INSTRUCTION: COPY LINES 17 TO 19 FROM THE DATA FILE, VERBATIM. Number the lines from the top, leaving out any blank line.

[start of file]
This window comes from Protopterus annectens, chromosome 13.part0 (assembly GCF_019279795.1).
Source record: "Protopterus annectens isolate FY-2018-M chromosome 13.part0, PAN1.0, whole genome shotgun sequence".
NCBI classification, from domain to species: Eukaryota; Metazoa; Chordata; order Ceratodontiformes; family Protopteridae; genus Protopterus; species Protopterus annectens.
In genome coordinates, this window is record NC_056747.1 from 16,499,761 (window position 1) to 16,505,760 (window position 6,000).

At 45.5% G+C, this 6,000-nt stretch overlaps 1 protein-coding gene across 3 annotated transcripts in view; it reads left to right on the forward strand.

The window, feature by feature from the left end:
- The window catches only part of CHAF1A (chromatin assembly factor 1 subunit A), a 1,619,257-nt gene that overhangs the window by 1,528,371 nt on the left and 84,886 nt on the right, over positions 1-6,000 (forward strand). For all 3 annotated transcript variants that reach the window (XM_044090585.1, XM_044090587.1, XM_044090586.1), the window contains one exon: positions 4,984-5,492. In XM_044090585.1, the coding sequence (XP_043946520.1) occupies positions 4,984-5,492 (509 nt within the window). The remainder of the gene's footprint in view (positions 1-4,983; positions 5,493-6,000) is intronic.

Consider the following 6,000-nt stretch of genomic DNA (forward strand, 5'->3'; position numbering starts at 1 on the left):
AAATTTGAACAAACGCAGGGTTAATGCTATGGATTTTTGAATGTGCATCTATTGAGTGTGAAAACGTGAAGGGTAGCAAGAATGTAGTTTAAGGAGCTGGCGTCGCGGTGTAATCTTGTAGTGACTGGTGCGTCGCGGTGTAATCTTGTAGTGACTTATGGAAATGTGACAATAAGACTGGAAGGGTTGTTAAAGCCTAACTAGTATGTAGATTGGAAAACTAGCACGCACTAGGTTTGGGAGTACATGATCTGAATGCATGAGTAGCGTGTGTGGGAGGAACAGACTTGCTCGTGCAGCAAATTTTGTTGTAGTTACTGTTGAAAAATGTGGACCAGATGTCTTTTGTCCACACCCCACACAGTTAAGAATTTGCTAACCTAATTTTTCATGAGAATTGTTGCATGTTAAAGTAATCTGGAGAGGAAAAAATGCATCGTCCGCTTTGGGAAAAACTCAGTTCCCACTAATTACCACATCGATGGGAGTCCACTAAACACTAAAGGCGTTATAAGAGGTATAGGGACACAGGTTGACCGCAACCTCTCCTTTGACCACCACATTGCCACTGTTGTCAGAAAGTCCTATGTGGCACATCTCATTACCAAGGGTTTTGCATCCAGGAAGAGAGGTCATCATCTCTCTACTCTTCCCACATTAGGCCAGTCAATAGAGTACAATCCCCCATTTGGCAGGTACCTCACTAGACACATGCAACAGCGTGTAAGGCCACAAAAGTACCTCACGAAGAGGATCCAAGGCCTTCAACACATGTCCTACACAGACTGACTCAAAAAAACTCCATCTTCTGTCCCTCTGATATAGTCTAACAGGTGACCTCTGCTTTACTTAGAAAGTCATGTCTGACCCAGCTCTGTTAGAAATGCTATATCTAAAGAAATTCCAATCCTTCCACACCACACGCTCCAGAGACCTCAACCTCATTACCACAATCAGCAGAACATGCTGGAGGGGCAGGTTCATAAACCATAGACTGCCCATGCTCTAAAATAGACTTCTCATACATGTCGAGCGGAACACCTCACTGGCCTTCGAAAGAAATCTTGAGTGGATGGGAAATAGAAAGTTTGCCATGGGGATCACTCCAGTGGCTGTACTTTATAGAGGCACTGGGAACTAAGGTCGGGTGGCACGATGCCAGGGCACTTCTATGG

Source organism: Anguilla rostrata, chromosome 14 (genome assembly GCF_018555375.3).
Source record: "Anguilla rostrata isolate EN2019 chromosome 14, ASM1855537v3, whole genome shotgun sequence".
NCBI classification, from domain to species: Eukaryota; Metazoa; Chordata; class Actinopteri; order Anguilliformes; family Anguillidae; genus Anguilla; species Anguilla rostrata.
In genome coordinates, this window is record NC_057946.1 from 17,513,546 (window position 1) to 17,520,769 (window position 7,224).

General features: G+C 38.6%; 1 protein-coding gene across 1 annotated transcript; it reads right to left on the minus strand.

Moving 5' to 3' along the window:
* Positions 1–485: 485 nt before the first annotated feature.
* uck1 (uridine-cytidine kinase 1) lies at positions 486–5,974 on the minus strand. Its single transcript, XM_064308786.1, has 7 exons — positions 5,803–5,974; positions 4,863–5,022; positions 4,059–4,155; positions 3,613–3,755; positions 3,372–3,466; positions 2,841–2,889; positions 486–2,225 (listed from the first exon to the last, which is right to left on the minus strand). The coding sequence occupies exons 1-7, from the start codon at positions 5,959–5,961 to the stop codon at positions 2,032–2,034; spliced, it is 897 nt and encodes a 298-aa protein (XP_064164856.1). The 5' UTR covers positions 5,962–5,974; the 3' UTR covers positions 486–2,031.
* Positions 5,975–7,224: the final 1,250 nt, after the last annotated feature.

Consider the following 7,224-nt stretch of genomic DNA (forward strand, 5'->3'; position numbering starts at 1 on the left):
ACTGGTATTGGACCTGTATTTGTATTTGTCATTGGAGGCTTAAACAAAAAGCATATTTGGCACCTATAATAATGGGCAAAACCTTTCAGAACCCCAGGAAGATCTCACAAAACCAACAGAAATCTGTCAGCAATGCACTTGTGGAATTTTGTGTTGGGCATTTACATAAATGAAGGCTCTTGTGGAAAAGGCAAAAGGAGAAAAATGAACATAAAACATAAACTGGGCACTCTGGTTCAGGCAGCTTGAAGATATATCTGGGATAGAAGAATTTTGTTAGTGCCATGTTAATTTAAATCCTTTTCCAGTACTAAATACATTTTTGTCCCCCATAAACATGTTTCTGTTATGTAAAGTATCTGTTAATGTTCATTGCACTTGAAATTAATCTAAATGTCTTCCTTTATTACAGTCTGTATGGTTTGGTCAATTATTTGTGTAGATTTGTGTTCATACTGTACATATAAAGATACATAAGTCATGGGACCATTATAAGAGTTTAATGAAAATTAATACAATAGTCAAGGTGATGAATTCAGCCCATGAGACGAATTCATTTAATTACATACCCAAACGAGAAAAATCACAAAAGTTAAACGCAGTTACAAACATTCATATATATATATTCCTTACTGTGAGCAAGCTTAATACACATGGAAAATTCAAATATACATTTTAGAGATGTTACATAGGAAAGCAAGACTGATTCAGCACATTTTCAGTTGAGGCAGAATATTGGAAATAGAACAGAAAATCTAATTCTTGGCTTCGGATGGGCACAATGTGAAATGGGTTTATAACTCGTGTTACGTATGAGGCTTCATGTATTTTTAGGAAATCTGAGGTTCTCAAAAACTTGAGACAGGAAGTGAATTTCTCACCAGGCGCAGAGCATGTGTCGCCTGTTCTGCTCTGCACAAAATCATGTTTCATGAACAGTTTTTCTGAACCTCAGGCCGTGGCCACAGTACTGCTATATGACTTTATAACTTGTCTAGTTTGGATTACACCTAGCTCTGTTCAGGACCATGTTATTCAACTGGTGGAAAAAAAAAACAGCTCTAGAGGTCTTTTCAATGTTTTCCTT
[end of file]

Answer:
* uck1 (uridine-cytidine kinase 1) lies at positions 486–5,974 on the minus strand. Its single transcript, XM_064308786.1, has 7 exons — positions 5,803–5,974; positions 4,863–5,022; positions 4,059–4,155; positions 3,613–3,755; positions 3,372–3,466; positions 2,841–2,889; positions 486–2,225 (listed from the first exon to the last, which is right to left on the minus strand). The coding sequence occupies exons 1-7, from the start codon at positions 5,959–5,961 to the stop codon at positions 2,032–2,034; spliced, it is 897 nt and encodes a 298-aa protein (XP_064164856.1). The 5' UTR covers positions 5,962–5,974; the 3' UTR covers positions 486–2,031.
* Positions 5,975–7,224: the final 1,250 nt, after the last annotated feature.

Consider the following 7,224-nt stretch of genomic DNA (forward strand, 5'->3'; position numbering starts at 1 on the left):